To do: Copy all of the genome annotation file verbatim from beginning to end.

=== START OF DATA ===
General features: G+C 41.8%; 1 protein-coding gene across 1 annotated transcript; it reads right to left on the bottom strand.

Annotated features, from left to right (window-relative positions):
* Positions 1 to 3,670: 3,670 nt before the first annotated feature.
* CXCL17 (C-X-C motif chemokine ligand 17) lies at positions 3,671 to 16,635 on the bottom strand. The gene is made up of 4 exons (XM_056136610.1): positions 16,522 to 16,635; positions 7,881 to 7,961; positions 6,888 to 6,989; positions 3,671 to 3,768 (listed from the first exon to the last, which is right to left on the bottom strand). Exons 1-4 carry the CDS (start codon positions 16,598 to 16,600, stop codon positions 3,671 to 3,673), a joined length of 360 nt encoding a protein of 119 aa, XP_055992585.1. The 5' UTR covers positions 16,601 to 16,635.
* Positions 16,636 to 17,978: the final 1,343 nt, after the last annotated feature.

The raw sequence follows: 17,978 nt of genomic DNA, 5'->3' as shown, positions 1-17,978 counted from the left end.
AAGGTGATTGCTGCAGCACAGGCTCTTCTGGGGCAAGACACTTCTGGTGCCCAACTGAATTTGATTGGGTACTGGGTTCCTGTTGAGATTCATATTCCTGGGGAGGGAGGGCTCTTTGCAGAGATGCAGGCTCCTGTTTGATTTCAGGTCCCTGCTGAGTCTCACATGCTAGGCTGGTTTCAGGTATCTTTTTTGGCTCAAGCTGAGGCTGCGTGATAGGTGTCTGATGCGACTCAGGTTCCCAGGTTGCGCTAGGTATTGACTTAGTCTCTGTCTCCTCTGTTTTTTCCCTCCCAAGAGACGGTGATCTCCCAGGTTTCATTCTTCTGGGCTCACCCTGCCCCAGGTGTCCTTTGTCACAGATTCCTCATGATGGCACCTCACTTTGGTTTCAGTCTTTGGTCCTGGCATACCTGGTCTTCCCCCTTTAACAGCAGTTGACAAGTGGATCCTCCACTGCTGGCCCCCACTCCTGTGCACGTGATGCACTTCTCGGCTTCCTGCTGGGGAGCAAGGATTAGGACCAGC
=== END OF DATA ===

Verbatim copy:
General features: G+C 41.8%; 1 protein-coding gene across 1 annotated transcript; it reads right to left on the bottom strand.

Annotated features, from left to right (window-relative positions):
* Positions 1 to 3,670: 3,670 nt before the first annotated feature.
* CXCL17 (C-X-C motif chemokine ligand 17) lies at positions 3,671 to 16,635 on the bottom strand. The gene is made up of 4 exons (XM_056136610.1): positions 16,522 to 16,635; positions 7,881 to 7,961; positions 6,888 to 6,989; positions 3,671 to 3,768 (listed from the first exon to the last, which is right to left on the bottom strand). Exons 1-4 carry the CDS (start codon positions 16,598 to 16,600, stop codon positions 3,671 to 3,673), a joined length of 360 nt encoding a protein of 119 aa, XP_055992585.1. The 5' UTR covers positions 16,601 to 16,635.
* Positions 16,636 to 17,978: the final 1,343 nt, after the last annotated feature.

The raw sequence follows: 17,978 nt of genomic DNA, 5'->3' as shown, positions 1-17,978 counted from the left end.
AAGGTGATTGCTGCAGCACAGGCTCTTCTGGGGCAAGACACTTCTGGTGCCCAACTGAATTTGATTGGGTACTGGGTTCCTGTTGAGATTCATATTCCTGGGGAGGGAGGGCTCTTTGCAGAGATGCAGGCTCCTGTTTGATTTCAGGTCCCTGCTGAGTCTCACATGCTAGGCTGGTTTCAGGTATCTTTTTTGGCTCAAGCTGAGGCTGCGTGATAGGTGTCTGATGCGACTCAGGTTCCCAGGTTGCGCTAGGTATTGACTTAGTCTCTGTCTCCTCTGTTTTTTCCCTCCCAAGAGACGGTGATCTCCCAGGTTTCATTCTTCTGGGCTCACCCTGCCCCAGGTGTCCTTTGTCACAGATTCCTCATGATGGCACCTCACTTTGGTTTCAGTCTTTGGTCCTGGCATACCTGGTCTTCCCCCTTTAACAGCAGTTGACAAGTGGATCCTCCACTGCTGGCCCCCACTCCTGTGCACGTGATGCACTTCTCGGCTTCCTGCTGGGGAGCAAGGATTAGGACCAGC